Apple could price an 8-in. iPad as low as US$299, an analyst said today, as part of a strategy to "crush the opposition."
Rumors of a smaller iPad resurfaced earlier this week after the Wall Street Journal, citing unnamed sources, reported that Apple was contemplating a tablet with an 8-inch display.
Then, several experts expressed scepticism that Apple would introduce a tablet with a screen smaller than the current 9.7-inch size of the current iPad.
Rhoda Alexander, senior manager of tablet and monitor research at IHS iSuppli, disagrees. "Based on our sources, we're very solid [in our belief] that Apple will release a smaller iPad that uses a 7.85-inch display, essentially an 8-inch screen, this year," said Alexander.
iSuppli's projection for a release: The fourth quarter of 2012.
With savings from downsizing the display and associated touchscreen, and perhaps reducing the storage memory to a default 8GB, Apple could price what Alexander's dubbed the "iPad Mini" -- perhaps a sop to the Mac Mini name that Apple uses for its petite desktop Mac -- as low as US$299, although $349 would be another option.
"Apple doesn't need to compete with the $200 price point," Alexander argued, referring to the price tag of Amazon's Kindle Fire, a 7-inch device the e-tailer started selling last November.
Adding a smaller iPad would let Apple address several issues, said Alexander.
"There's a certain segment of the consumer base where the current iPad is just too big," she said. "And Apple would have the opportunity to dual-sell some people." There are some consumers, she explained, who would like to have multiple tablets, a larger one for around the house and a smaller one to take with them.
But the most important motivation would be to give the company a way to stomp the competition. "Rather than just maintaining their dominance of the tablet market share, a smaller iPad would let them make a move to crush the opposition," said Alexander.
Her reasoning was based on tablet numbers from the fourth quarter of 2011.
During those three months, Apple's share of all tablet unit sales dropped to 57 percent from the prior quarter's 64 percent as lower-priced rivals, particularly the Kindle Fire and Barnes and Noble's Nook tablets, sold in volume.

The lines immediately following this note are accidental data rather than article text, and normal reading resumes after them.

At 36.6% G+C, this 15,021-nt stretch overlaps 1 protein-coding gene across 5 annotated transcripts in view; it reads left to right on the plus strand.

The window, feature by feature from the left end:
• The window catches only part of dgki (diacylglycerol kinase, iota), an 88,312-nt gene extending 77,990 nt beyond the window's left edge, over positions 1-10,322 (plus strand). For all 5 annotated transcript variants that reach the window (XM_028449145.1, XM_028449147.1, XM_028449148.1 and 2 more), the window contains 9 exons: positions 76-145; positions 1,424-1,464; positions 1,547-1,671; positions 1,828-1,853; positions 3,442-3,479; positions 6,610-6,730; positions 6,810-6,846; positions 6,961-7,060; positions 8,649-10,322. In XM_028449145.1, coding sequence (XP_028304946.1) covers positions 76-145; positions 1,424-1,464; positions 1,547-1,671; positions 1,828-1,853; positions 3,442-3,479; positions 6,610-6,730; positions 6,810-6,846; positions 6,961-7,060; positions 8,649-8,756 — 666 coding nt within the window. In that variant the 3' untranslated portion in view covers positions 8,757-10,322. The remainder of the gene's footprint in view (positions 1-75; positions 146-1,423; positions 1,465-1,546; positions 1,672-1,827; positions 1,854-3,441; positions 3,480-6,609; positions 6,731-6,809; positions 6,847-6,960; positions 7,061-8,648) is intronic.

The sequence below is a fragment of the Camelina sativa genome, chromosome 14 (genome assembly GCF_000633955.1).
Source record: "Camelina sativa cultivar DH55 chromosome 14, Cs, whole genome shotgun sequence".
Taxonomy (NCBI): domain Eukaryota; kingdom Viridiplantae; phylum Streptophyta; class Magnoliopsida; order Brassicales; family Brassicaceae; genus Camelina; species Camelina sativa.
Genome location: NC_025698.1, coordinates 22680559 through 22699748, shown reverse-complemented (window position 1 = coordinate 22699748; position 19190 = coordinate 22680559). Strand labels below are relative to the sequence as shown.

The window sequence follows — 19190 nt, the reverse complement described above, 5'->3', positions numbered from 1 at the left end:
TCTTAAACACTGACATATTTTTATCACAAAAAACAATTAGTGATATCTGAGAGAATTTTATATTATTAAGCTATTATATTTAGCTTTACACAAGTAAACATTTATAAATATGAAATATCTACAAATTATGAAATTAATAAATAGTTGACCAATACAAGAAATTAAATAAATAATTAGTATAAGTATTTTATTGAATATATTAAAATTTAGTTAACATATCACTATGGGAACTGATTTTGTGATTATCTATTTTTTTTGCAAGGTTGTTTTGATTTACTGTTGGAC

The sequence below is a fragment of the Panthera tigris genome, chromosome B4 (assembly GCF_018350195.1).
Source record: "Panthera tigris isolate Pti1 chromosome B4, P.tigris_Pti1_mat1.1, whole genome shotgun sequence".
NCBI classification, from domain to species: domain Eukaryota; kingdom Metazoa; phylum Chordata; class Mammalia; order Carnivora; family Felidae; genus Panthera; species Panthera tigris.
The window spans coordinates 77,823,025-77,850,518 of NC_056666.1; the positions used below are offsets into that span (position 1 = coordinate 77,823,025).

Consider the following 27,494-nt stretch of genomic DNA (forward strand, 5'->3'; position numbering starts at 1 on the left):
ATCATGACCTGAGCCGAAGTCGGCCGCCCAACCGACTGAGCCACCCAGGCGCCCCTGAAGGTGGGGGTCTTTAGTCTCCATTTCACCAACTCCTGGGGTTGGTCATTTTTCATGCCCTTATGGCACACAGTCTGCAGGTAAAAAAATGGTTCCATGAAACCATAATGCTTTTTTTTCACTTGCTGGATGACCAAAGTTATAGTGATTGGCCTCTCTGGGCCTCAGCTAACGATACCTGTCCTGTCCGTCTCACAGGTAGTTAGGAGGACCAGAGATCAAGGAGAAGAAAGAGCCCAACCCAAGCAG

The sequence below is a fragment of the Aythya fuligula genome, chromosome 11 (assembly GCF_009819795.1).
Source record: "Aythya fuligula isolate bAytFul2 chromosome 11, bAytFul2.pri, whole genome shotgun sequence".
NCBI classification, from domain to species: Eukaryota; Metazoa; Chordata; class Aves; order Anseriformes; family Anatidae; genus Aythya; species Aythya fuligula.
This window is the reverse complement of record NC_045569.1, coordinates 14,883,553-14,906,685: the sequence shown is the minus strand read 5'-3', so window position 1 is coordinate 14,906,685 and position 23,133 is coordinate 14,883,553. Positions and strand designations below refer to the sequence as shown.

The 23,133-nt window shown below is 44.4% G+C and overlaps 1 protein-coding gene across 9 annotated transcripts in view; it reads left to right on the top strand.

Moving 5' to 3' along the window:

The introduction of the Fire and Nook, especially the former, forced other Android tablet makers to slash prices to move inventory, a strategy Alexander said was unsustainable.
By expanding the iPad line to include a smaller device -- as well as launch an iPad 3 and retain the now-current iPad 2 at a lower price -- Apple would be in position to grow its share, perhaps to the point next year when it could again account for an overwhelming majority of tablets shipped and sold.
"Tablets are replacing PCs for a lot of people, and like success in the PC market, tablet makers need several product families," said Alexander. The addition of an 8-inch iPad would give Apple a "richer product family," she added.
iSuppli believes that Apple will move on an 8-inch iPad in time for the 2012 holiday sales season, a period that brought the company huge success in 2011, when it sold a record 15.4 million iPads, 111 percent more than the same quarter the year before.
The research firm -- which regularly estimates the BOM, or bill of materials, of future or current electronics products -- has not yet settled on cost projections for a smaller iPad, said Alexander, because the tablet is "vapourware." Instead, it's modeling several possible configurations.
"I'd be surprised if [an 8-inch iPad] came in the same number of models as the [larger] iPad does now," Alexander said. Instead, she would expect Apple to settle on one or two entry-level, lower-priced models, if only to contrast them to the full-sized iPad.
Apple did the same in 2010 when it revamped the MacBook Air line, offering a new lower-priced 11-inch model that is consistently outsold by the larger, more-expensive 13-inch configuration when customers start comparing the two, then end "buying up."
One possibility: An 8-inch iPad with just 8GB of storage space, or half the amount in the lowest-priced iPad 2, that comes in both Wi-Fi and 3G flavors.
Like other analysts, Alexander is betting that Apple will keep the iPad 2 in its tablet line-up after launching the iPad 3, as most have called the next model, and will cut the price of the older device, as it did the iPhone 4 last year after introducing the iPhone 4S. A $100 price cut, which would start the iPad at $399, is more than doable, she said.
"As we move out into 2012, the pricing of the iPad has got a lot of wiggle room," Alexander said. "They can knock it down by $100, but actually they have the room [in the cost-to-build] to knock the iPad 2 down more than that."
She dismissed concerns by some that adding a smaller iPad to Apple's offerings would force developers to support another screen resolution -- an 8-inch would sport the same format of 1,024-by-768 pixels as the current iPad, she said.